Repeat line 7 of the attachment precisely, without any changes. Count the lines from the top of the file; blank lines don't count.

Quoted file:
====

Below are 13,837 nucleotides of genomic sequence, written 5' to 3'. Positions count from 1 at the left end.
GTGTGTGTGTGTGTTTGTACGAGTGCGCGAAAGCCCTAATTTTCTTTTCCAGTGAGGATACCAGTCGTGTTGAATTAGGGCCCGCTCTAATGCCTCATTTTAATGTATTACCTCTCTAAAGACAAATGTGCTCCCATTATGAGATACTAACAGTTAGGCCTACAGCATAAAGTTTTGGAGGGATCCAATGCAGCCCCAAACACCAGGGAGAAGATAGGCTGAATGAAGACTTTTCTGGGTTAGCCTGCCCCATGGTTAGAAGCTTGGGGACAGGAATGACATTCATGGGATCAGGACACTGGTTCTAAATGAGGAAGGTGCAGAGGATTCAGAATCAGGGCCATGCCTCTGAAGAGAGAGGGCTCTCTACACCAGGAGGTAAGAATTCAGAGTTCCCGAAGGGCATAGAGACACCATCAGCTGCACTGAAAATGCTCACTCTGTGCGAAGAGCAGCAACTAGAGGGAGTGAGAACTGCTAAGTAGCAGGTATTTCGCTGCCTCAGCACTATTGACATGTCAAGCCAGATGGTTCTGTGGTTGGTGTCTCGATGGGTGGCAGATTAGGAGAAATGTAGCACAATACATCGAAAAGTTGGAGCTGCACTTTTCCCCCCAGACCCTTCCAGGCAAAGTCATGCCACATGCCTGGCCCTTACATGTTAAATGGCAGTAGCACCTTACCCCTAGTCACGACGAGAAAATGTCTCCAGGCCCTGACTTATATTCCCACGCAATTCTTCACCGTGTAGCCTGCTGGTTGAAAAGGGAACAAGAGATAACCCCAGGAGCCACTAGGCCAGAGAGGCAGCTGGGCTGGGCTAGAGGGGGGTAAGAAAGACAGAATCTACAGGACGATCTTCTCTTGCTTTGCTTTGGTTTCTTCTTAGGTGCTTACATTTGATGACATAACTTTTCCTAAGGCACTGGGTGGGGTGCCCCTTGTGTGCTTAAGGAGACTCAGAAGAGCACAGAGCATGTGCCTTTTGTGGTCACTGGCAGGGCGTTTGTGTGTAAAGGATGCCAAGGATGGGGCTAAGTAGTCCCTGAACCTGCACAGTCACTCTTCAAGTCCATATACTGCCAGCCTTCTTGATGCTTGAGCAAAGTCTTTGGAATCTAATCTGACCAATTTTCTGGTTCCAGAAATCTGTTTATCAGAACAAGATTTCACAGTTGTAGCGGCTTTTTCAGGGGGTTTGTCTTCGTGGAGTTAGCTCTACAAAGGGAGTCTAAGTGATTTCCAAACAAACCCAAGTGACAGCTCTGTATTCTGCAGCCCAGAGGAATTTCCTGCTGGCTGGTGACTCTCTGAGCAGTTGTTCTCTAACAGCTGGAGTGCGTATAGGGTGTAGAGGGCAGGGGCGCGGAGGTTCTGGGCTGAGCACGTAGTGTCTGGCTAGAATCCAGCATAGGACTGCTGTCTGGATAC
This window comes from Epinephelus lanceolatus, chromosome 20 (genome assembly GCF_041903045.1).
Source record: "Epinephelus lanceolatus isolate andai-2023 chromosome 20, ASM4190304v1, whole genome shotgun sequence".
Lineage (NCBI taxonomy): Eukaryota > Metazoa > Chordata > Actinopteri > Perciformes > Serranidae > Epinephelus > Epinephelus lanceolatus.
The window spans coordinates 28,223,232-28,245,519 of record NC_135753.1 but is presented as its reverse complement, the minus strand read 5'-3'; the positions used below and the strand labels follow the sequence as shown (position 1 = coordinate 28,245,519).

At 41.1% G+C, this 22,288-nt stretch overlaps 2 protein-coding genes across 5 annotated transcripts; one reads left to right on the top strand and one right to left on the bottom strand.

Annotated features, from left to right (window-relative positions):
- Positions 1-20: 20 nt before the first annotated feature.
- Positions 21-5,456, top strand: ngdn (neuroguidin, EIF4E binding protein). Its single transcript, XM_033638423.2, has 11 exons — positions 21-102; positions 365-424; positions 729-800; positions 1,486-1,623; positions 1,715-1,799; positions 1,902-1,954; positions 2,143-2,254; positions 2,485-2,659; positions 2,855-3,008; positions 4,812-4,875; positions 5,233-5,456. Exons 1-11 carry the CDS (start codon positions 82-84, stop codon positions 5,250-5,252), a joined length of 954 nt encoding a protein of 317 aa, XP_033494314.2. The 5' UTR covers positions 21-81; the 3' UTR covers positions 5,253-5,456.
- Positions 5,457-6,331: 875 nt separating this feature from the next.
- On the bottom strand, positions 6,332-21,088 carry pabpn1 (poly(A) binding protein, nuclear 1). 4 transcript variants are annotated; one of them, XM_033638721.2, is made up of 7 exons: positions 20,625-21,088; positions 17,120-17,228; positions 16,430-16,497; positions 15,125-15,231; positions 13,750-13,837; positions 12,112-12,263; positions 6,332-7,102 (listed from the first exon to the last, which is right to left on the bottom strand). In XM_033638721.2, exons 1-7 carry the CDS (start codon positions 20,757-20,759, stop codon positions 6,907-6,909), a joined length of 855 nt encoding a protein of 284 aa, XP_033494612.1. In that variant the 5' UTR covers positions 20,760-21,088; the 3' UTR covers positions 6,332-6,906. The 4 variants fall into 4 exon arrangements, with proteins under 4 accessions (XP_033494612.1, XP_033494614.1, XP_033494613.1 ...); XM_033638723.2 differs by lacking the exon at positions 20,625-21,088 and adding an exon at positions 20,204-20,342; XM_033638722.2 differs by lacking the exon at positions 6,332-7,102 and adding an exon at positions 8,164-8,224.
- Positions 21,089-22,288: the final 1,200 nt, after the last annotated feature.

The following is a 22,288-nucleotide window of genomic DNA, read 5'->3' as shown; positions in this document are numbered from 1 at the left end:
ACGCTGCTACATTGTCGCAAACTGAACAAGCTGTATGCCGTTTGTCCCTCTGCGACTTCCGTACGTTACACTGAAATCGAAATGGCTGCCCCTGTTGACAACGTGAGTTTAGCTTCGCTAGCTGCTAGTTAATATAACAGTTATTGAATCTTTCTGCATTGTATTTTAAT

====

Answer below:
At 41.1% G+C, this 22,288-nt stretch overlaps 2 protein-coding genes across 5 annotated transcripts; one reads left to right on the top strand and one right to left on the bottom strand.